There has to be a clear definition of what your future managers will consider successful.
Will it be deals closed per quarter? Or will it be the level of up-sells and contract renewals?
Sometimes the answers are murky and throw up red flags, which is why it’s best to bring up expectations as soon as you have an opening during the conversation.
The third set of questions we recommend deals with a company’s culture, what the company believes in, and what it strives to achieve. The trouble is that not every company has a mature culture, and some may actually have a work environment that needs improvement.
During an interview, it’s wise to ask culture-based questions, such as:
- What’s the culture like overall?
- What’s the biggest challenge the company has had to overcome?
- I read that one of your company’s values is X, but how do you live that?
- What was it like to transition from [interviewer’s old company] to [interviewer’s current company]?
In our experience, the best interviewers will provide you with honest, straightforward answers.
Of all facets of a company, culture is by far the most tricky to create, develop, and propagate throughout the business. A company with a toxic culture will likely do everything in its power not to reveal it to you.
These questions are pretty simple at the end of the day, so if an interviewer balks and stumbles, it’s not a bad idea to take a closer look at the company’s culture and foundation.
The best role-based questions glean information about what your daily tasks will actually be like once hired. Even if you came from an established company, that doesn’t mean that a new organization does conduct business entirely differently. In fact, that may be why you chose to apply for the company in the first place.
The top role-based questions to inquire about are:
- What’s it like to work here every day?
- Where does the sales team get leads, and then what are the next steps?
- If you bring me on board, and I excel, then what happens?
- What are a few goals I can expect?
- How does the team collaborate with one another?
In any job, communication among employees is what makes a company tick from the inside out. If the interviewer confesses that it’s a stressful work environment, maybe you should pause a moment.
When looking for employment, the job needs to be a great fit, not merely a good fit. Sales is an exceptionally competitive field for newcomers, so it’s absolutely critical to understand what a company will ask you to do.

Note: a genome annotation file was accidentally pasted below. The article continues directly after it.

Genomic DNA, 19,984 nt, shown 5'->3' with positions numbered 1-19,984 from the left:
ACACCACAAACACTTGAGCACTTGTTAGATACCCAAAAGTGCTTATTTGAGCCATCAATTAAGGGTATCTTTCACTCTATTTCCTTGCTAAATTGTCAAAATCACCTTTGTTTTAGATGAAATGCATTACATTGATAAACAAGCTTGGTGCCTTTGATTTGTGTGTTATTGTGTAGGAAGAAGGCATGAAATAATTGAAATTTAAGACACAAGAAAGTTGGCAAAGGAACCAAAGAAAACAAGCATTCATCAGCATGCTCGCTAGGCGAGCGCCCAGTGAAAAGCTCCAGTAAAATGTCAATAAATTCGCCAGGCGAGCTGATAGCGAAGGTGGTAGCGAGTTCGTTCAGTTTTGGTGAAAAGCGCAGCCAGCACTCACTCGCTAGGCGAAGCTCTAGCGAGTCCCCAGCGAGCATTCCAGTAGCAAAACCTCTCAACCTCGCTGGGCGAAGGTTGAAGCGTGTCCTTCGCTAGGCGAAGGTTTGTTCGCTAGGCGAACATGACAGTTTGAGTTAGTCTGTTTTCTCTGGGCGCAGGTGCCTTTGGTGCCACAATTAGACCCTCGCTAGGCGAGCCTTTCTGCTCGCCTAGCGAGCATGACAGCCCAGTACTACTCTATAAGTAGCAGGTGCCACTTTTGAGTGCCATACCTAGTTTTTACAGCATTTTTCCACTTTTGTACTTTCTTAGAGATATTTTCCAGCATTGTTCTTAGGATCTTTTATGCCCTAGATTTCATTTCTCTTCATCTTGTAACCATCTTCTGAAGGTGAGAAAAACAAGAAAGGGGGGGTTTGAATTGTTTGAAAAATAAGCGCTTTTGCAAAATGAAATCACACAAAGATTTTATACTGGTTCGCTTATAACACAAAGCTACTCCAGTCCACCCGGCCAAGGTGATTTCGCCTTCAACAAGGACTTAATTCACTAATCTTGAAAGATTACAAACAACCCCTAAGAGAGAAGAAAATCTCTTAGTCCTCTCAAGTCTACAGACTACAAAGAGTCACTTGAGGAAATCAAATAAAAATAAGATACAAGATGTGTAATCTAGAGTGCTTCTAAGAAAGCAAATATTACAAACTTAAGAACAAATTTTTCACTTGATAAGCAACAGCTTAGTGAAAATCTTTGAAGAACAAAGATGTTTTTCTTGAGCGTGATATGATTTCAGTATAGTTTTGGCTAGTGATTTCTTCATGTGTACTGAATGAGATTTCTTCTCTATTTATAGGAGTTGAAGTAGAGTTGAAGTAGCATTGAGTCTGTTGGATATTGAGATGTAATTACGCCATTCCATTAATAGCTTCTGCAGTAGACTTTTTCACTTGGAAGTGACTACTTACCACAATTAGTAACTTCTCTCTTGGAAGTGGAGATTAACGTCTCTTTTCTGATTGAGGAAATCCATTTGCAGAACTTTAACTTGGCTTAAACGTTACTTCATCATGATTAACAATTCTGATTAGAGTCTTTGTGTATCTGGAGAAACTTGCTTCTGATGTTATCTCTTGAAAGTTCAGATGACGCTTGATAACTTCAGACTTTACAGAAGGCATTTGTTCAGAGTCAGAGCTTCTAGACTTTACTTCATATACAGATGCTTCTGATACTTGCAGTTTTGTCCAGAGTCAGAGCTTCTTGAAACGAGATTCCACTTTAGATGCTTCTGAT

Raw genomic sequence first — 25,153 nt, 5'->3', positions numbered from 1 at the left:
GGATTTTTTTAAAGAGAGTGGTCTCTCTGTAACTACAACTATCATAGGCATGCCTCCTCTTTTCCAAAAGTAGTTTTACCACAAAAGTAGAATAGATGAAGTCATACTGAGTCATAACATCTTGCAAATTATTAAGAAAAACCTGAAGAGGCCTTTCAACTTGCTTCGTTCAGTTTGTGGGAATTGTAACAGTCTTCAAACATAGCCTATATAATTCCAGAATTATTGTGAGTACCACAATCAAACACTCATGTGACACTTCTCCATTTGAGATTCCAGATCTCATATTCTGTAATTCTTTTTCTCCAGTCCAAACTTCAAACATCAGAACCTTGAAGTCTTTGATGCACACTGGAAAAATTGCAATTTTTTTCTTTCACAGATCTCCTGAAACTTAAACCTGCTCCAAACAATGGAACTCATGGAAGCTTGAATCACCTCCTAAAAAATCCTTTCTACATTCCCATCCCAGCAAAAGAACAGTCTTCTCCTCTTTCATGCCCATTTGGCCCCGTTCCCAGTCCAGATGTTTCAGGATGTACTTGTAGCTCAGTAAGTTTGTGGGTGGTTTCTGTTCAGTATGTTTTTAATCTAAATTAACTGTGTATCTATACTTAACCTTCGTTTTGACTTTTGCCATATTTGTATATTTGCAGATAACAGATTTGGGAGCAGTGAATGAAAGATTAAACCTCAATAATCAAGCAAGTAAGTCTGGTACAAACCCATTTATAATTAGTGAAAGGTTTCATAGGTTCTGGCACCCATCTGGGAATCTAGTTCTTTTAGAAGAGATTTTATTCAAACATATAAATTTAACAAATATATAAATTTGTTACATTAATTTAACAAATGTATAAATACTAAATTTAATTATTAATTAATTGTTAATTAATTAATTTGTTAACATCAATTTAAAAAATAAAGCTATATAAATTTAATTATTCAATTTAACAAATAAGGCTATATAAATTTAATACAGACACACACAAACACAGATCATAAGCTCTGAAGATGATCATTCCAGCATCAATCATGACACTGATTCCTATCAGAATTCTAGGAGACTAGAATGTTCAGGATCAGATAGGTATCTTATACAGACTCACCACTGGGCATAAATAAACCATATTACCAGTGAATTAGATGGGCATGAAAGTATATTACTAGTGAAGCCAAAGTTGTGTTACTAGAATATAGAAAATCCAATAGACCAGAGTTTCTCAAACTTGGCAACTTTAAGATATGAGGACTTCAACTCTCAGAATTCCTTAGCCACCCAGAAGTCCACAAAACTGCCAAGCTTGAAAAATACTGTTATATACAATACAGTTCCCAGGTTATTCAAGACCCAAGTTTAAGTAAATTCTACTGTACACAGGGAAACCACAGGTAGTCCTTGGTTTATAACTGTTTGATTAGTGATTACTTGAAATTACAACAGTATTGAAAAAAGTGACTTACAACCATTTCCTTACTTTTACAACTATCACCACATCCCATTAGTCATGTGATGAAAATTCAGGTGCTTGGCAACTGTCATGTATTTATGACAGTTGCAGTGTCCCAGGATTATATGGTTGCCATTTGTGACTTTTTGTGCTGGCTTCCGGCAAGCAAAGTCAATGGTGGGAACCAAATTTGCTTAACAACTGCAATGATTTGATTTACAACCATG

In a worst-case scenario, you could start taking on too many roles without a comparable pay raise. We’ve seen situations where a job that offers a lucrative salary may require a much, much broader role than you expect.
But the best companies in the world know how to categorize employee roles and give them the tools they need to succeed. Some companies might not even be using Zoom for remote meetings, opting for a cheaper platform instead.
The final (and most effective) question of all
Above all, the most vital question to ask during an interview is: what are the next steps in the interview process?
This common mistake is one that we focus on in our program. You have the right as a job seeker to know what comes next. And as a sales rep, you want to leave every meeting with a firm understanding on what next steps look like with your prospect.
An employer can’t give you information that you don’t ask for, correct? And you can’t close a sales unless you ask if it’s a done deal, right?
If you ask, “what comes next?” It shows a company that you have an organized way to analyze situations at work. You understand the value of next steps, and the unexpected twists and turns don’t ruin your composure every day.
The general idea is to empower yourself with the questions you ask, so it’s critical to know where to start.
When asking this final question, be sure to not be too aggressive with your ask. It’s ok if they don’t have ‘concrete next steps yet’. One of the worst mistakes you can make is to be pushy and pressure the interviewer inappropriately. After all, you’re both here to propel the company forward, and it’s the interviewer’s task to make sure that you’re the one for the job.
Undoubtedly, going on a job interview can cause plenty of stress! At Uvaro, we’re here to help you through the process well ahead of time. With sales interview questions to ask an employer, and a variety of other free resources.
Our commitment at Uvaro is to prepare you for your dream role in tech sales. Through our 12-week tech sales training course, we train our recruits with the knowledge and skills needed to excel in a tech sales role. Download our course syllabus to learn more about our program and career support. And when the time comes, don’t forget to bring your sales interview questions to ask an employer!